The only reported instance of Cobb's playing against blacks comes from the autumn of 1910, when he toured Cuba with the Detroit Tigers. He batted .370--he also got thrown out stealing by a Negro leagues catcher named Bruce Petway--and then he swore off interracial ball. So it took playwright Lee Blessing to conjure up a meeting between that snapping-turtle racist and Charleston, in Cobb. "Were you any good?" Cobb asks, as if word never reached him. "Better'n you," Charleston replies.

          It's the only possible answer, for Charleston was locked in eternal competition with a legend who was his mirror image in everything except race and fame: played centerfield, batted lefthanded, took no prisoners on the bases, even managed, and did it all furiously. Forever overlooked, Charleston had the right to be angry. But the Negro leaguers still with us hesitate to say so. And those who do say so are quickly negated by testimony that follows O'Neil's benevolent template: "Charlie? No, Charlie wasn't angry."

          Yet one afternoon in 2003, as O'Neil walked among the life-sized statues in Kansas City's soulful Negro Leagues Baseball Museum, the awe he felt all those years ago returned to lower his guard. Double Duty Radcliffe, traveling by wheelchair, had joined him, and their eyes settled on Charleston's defiant bronze presence.

          "Look at that neck," O'Neil said, and smiled appreciatively at what its thickness portended. "He'd knock you out the way." And Duty said, "I seen him knock two fellas out in Indianapolis. Knocked 'em cold."

          They made the violence seem matter-of-fact, gave it the same ritual quality as a ballplayer's knocking dirt from his spikes with a bat. But anger as ritual becomes something deeper, more profound. Better, perhaps, to call what drove Charleston an abiding rage.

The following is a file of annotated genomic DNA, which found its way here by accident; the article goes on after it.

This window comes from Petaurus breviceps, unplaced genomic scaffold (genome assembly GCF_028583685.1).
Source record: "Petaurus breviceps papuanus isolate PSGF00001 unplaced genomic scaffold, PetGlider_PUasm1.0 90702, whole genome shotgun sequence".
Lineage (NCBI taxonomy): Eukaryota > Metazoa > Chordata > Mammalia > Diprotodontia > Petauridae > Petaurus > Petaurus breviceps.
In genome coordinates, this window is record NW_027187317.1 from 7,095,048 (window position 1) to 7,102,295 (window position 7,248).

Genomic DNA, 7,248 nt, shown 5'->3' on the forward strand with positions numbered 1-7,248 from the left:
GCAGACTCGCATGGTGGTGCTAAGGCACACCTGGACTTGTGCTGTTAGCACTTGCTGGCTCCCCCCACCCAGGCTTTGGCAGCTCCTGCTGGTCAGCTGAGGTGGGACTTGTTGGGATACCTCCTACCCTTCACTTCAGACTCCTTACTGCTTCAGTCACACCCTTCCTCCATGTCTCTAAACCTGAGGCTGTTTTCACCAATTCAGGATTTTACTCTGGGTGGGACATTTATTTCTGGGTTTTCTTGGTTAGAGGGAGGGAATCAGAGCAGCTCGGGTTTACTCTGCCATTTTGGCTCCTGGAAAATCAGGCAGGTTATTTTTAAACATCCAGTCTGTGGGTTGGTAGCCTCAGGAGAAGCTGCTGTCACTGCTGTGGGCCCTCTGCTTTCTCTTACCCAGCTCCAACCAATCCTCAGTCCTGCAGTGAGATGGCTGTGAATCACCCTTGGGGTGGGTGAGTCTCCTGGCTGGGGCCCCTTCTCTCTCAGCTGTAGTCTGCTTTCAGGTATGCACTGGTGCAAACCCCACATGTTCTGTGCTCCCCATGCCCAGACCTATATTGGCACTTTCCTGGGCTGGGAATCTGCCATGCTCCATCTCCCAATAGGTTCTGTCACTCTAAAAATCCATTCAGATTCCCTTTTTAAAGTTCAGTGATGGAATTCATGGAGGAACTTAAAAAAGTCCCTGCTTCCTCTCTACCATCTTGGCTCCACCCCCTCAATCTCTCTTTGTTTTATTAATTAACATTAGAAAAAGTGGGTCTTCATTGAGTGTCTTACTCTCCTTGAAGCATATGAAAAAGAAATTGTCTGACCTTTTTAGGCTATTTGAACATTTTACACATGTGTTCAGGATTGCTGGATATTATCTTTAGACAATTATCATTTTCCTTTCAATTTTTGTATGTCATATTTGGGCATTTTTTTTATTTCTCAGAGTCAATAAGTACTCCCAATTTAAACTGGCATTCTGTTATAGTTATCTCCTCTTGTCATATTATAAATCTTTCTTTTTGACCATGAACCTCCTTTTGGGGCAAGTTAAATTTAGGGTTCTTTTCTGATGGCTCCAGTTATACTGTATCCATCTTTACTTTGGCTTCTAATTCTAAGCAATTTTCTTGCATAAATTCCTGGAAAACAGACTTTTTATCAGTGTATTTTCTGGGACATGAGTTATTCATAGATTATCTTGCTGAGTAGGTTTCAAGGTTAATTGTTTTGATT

The scrapbook's yellowed pages are crumbling around the edges. The Negro Leagues Baseball Museum provides white cotton gloves for handling the book on those rare occasions that it comes out from under lock and key, but the gloves do only so much. The rest is left to fate, like the legacy of the man who kept the book.

          Charleston gathered his clippings with little regard for their dates or the names of the newspapers they appeared in. His overriding interest, it seems, lay in stories that proclaimed him CHARLESTON THE GREAT�in the States and EL FAMOSO PLAYER CHARLESTON�in Cuba. But here and there are glimpses of something deeper than vanity. His obsession with Cobb surfaces repeatedly; one story wonders how much Charleston is worth if the Georgia Peach makes $30,000 a year. In an engagingly literate if disingenuous letter to The Pittsburgh Courier's sports editor, Charleston writes about "[elevating] Negro Athletics to the place we would have them be" while claiming that umpires jobbed his Harrisburg team. And he takes special care to chronicle the way his brawl in Havana inspired cartoons, essays apologizing for the Cuban soldier's "wicked attack," and a public collection to buy him a gold watch (price: $82.50).

          In the midst of all that, one clipping seems almost as if it came from somebody else: "Miss Jane B. Howard of Harrisburg, Pa., was quietly married to Oscar Charleston Thursday noon at the residence of Mr. and Mrs. Percy Richards, 3305 Lawton Ave."

          The story goes on to say that Charleston would be playing for St. Louis come spring, so the year must have been 1921. His wife was an elementary school teacher and the daughter of Harrisburg's most prominent African Methodist minister, Martin Luther Blalock. She was well-read, knew much about culture and travel, and in time--she lived until a few weeks past her 100th birthday, in 1993--she became the Blalock family's cornerstone. All of which makes her marriage to a divorced, brawling ballplayer three years her junior that much more puzzling. But Janie never did any explaining. "She was from an age," says her niece Elizabeth Overton, "when you didn't tell your business."